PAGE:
Kate Silvester BSc MBA FRCOphth originally trained and practised as an ophthalmologist. In 1994 she retrained as a manufacturing systems engineer with Lucas Industries. Kate spent seven years in management consultancy transferring manufacturing principles to service industries such as banking, airlines and healthcare. In 1999 she rejoined the NHS as a programme manager for the Cancer Service Collaborative. Kate joined the NHS Modernisation Agency in April 2001 and worked on many NHS redesign programmes. Subsequently Kate developed the Osprey program (a strategic health authority sponsored initiative training experienced healthcare staff in the skills and techniques required to engineer and design healthcare processes. Kate’s specific areas of expertise are in the design and management of organisational systems to improve patient flow across whole healthcare systems and matching the variability in demand and capacity to eliminate queues. Kate has been appointed as an Honorary Senior Lecturer with the University of Warwick. Currently she is working with the Health Foundation.
Paul Walley … is an Associate Professor with the University of Warwick Business School and has extensive experience of operations management and systems improvement within the UK healhcare system. His main role has been to analyse procedures and to recommend ways of improving the process design. Paul’s work within emergency care produced ground-breaking analysis of demand for emergency care and recmmendations of how this demand should be managed and divided into process streams. The early work resulting in large improvements in waiting times, especially for minor patient treatment. This approach was adopted by the emergency Services Collaborative. More recently, Paul has been working to set up a Centre for Clinical Systems Improvement jointly with Warwick Medical School.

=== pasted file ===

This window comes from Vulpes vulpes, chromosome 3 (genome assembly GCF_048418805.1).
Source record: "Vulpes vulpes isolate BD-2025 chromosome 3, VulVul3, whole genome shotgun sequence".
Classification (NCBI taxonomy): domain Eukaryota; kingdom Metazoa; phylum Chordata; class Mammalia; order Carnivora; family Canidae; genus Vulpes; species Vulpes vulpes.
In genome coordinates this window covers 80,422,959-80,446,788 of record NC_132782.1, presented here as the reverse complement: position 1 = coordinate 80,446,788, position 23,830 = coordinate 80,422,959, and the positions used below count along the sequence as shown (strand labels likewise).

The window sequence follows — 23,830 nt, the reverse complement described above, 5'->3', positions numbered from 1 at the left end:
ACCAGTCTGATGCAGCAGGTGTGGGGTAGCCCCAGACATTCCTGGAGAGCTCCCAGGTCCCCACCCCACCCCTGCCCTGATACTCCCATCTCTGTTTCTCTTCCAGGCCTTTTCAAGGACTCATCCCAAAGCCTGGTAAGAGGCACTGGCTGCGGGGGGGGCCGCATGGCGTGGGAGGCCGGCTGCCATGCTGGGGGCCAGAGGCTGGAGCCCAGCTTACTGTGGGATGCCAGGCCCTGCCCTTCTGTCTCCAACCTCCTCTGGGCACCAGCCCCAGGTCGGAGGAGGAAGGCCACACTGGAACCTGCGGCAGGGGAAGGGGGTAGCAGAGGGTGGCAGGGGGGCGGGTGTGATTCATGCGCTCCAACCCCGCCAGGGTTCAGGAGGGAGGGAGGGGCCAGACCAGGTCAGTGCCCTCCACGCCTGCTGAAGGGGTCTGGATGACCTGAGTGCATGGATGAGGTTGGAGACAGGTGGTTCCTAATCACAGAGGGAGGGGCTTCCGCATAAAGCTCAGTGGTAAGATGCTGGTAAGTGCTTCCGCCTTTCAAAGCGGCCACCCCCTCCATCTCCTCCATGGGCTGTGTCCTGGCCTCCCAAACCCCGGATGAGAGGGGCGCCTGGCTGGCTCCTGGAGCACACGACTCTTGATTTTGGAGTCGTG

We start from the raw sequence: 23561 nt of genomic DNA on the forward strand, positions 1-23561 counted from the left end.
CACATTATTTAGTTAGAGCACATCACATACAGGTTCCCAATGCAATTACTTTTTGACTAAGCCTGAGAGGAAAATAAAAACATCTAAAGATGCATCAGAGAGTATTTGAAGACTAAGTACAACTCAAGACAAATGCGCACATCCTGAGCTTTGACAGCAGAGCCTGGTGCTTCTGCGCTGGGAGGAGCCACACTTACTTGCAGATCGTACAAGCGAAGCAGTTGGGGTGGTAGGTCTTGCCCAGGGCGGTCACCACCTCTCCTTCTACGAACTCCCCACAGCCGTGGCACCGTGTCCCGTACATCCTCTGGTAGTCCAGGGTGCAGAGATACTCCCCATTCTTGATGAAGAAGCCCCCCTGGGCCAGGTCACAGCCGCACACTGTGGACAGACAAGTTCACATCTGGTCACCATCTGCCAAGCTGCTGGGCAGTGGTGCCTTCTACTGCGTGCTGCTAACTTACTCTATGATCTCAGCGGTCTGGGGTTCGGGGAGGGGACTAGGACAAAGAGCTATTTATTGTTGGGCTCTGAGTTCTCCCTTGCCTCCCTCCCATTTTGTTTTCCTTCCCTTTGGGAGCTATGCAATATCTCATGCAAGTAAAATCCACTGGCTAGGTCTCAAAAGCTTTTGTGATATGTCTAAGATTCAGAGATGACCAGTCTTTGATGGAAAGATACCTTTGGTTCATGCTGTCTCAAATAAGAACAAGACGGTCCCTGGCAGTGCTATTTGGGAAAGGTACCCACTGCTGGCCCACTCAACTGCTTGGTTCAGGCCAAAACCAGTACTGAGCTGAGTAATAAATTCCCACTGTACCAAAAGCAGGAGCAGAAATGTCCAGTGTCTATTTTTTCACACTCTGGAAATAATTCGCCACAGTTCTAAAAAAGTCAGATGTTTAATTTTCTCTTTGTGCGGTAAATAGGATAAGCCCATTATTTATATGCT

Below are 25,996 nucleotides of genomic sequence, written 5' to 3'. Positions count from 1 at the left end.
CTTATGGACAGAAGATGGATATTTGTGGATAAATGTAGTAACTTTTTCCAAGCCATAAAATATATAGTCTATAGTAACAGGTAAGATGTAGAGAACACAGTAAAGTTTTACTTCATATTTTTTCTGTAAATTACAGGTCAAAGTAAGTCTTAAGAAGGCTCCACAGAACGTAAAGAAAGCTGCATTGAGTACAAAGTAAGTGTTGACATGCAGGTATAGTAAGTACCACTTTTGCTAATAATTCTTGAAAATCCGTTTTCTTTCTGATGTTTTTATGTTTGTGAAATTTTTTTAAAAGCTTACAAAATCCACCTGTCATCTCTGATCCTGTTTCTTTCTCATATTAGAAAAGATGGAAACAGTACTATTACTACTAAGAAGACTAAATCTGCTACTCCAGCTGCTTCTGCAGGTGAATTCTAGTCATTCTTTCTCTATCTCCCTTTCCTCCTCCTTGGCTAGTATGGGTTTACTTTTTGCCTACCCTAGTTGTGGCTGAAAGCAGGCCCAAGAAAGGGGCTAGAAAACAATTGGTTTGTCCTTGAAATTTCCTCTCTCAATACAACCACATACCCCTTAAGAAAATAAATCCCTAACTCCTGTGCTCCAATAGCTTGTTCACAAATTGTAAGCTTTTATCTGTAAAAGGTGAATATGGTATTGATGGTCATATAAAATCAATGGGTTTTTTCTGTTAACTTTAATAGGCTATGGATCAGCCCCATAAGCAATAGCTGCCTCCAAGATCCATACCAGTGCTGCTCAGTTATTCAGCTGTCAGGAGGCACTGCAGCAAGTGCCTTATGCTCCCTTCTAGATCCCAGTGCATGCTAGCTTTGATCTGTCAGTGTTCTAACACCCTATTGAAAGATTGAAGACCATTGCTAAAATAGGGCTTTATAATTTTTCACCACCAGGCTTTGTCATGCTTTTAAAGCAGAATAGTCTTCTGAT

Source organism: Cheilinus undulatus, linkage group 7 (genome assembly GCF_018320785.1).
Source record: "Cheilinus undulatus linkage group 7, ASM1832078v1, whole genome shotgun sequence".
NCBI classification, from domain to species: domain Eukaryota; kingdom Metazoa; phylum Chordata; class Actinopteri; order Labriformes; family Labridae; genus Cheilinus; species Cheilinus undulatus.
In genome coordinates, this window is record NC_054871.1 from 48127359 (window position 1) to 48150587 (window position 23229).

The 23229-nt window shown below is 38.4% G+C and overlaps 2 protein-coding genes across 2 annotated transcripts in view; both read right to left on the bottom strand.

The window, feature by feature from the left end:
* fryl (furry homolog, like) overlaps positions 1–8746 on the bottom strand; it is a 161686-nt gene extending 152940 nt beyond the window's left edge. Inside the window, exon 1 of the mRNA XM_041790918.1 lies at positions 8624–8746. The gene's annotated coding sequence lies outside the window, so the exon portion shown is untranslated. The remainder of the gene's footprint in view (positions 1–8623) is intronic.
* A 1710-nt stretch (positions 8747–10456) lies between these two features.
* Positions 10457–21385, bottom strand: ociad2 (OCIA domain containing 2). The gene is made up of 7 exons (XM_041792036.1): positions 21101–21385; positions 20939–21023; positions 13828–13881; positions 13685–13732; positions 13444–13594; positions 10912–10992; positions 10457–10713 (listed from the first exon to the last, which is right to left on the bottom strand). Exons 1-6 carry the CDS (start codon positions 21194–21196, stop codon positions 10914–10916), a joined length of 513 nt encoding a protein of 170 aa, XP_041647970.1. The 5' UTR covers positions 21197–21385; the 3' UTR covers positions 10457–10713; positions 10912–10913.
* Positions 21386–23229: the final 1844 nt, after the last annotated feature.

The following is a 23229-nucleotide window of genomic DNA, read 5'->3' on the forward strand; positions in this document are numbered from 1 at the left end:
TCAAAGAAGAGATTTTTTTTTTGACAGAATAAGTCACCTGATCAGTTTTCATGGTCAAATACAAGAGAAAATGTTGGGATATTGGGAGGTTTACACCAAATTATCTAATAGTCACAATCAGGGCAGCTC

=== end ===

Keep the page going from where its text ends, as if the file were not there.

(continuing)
Matthew Cooke … is Professor of Emergency Medicine at Warwick Medical School and Heart of England NHS Foundation Trust. His research interests include clinical systems improvement, lean healthcare and systems approaches to clinical improvement. This interest commenced from work he undertook around emergency care reforms as the Department of Health’s emergency medicine advisor. He is leading a project to develop a national curriculum in clinical systems improvement and developing learning modules in this area at all levels. He has advised both nationally and internationally on reconfiguring emergency care systems. He has been appointed National Clincial Director for Emergency and Unscheduled Care at the Department of Health
Richard Lendon MBChB FRACGP qualified from the University of Birmingham Medical School in 1989. From 1991-1996 he lived in Australia, and worked to registrar level in Paediatrics and Emergency Medicine. He completed his GP training and subsequently became a partner in a large practice in Coffs Harbour, NSW. After retuirning to England, he was a partner in General Practice for 5 years. In 2002, Richard joined the NHS Modernisation Agency on a full-time basis. As part of the Innovation and Knowledge Group and along with collegaues Kate Silvester and Richard Steyn, he has pioneered the clincial systems improvement work examining the issue of patient flow across healthcare systems. From April 2003 he was instrumental in introducing this approach across healthcare in England in conjunction with the Improvement Partnership For Hospitals. He also led the Real Measurement for Real Improvement program. Richard has since returned to promoting service improvement within primary care.
And of course … a cast of thousands within UK hospitals, primary care and also healthcare services abroad.